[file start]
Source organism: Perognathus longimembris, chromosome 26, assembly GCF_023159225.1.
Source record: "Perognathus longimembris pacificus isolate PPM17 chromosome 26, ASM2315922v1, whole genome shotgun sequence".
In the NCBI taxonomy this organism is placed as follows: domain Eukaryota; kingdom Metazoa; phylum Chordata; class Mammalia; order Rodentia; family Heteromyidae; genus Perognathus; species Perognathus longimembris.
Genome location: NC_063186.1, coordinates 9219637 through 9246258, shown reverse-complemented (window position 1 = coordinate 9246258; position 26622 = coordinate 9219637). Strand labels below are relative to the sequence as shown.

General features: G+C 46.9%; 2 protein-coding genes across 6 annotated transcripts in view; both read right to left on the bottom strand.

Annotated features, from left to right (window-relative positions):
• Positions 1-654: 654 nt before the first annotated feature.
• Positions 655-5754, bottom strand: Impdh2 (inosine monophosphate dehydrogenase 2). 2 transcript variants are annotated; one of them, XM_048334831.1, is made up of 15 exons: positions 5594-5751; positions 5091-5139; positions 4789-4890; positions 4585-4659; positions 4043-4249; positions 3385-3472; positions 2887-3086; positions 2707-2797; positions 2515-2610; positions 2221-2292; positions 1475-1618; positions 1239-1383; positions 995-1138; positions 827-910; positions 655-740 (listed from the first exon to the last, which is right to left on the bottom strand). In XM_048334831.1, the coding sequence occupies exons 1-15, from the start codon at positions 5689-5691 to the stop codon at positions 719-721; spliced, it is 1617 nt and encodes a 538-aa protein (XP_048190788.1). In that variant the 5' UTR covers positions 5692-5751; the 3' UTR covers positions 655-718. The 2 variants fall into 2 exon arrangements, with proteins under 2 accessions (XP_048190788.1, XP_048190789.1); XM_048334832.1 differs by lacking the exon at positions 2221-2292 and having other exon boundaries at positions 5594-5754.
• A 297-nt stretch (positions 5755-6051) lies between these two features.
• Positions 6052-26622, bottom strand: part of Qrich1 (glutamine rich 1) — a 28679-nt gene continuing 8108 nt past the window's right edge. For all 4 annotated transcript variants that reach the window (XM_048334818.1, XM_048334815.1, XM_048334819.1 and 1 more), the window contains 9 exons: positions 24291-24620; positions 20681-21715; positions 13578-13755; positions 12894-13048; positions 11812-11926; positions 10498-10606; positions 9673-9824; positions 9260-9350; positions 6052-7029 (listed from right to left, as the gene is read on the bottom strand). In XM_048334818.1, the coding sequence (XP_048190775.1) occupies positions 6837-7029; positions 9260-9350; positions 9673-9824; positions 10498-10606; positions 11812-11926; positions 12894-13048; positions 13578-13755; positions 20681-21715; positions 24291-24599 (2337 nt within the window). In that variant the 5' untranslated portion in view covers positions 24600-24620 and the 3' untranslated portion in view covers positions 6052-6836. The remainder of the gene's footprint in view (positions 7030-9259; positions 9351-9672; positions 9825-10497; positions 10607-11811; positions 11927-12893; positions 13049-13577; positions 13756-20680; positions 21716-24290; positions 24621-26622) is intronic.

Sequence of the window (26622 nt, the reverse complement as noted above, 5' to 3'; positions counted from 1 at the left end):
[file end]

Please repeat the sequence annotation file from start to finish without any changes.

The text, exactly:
Source organism: Perognathus longimembris, chromosome 26, assembly GCF_023159225.1.
Source record: "Perognathus longimembris pacificus isolate PPM17 chromosome 26, ASM2315922v1, whole genome shotgun sequence".
In the NCBI taxonomy this organism is placed as follows: domain Eukaryota; kingdom Metazoa; phylum Chordata; class Mammalia; order Rodentia; family Heteromyidae; genus Perognathus; species Perognathus longimembris.
Genome location: NC_063186.1, coordinates 9219637 through 9246258, shown reverse-complemented (window position 1 = coordinate 9246258; position 26622 = coordinate 9219637). Strand labels below are relative to the sequence as shown.

General features: G+C 46.9%; 2 protein-coding genes across 6 annotated transcripts in view; both read right to left on the bottom strand.

Annotated features, from left to right (window-relative positions):
• Positions 1-654: 654 nt before the first annotated feature.
• Positions 655-5754, bottom strand: Impdh2 (inosine monophosphate dehydrogenase 2). 2 transcript variants are annotated; one of them, XM_048334831.1, is made up of 15 exons: positions 5594-5751; positions 5091-5139; positions 4789-4890; positions 4585-4659; positions 4043-4249; positions 3385-3472; positions 2887-3086; positions 2707-2797; positions 2515-2610; positions 2221-2292; positions 1475-1618; positions 1239-1383; positions 995-1138; positions 827-910; positions 655-740 (listed from the first exon to the last, which is right to left on the bottom strand). In XM_048334831.1, the coding sequence occupies exons 1-15, from the start codon at positions 5689-5691 to the stop codon at positions 719-721; spliced, it is 1617 nt and encodes a 538-aa protein (XP_048190788.1). In that variant the 5' UTR covers positions 5692-5751; the 3' UTR covers positions 655-718. The 2 variants fall into 2 exon arrangements, with proteins under 2 accessions (XP_048190788.1, XP_048190789.1); XM_048334832.1 differs by lacking the exon at positions 2221-2292 and having other exon boundaries at positions 5594-5754.
• A 297-nt stretch (positions 5755-6051) lies between these two features.
• Positions 6052-26622, bottom strand: part of Qrich1 (glutamine rich 1) — a 28679-nt gene continuing 8108 nt past the window's right edge. For all 4 annotated transcript variants that reach the window (XM_048334818.1, XM_048334815.1, XM_048334819.1 and 1 more), the window contains 9 exons: positions 24291-24620; positions 20681-21715; positions 13578-13755; positions 12894-13048; positions 11812-11926; positions 10498-10606; positions 9673-9824; positions 9260-9350; positions 6052-7029 (listed from right to left, as the gene is read on the bottom strand). In XM_048334818.1, the coding sequence (XP_048190775.1) occupies positions 6837-7029; positions 9260-9350; positions 9673-9824; positions 10498-10606; positions 11812-11926; positions 12894-13048; positions 13578-13755; positions 20681-21715; positions 24291-24599 (2337 nt within the window). In that variant the 5' untranslated portion in view covers positions 24600-24620 and the 3' untranslated portion in view covers positions 6052-6836. The remainder of the gene's footprint in view (positions 7030-9259; positions 9351-9672; positions 9825-10497; positions 10607-11811; positions 11927-12893; positions 13049-13577; positions 13756-20680; positions 21716-24290; positions 24621-26622) is intronic.

Sequence of the window (26622 nt, the reverse complement as noted above, 5' to 3'; positions counted from 1 at the left end):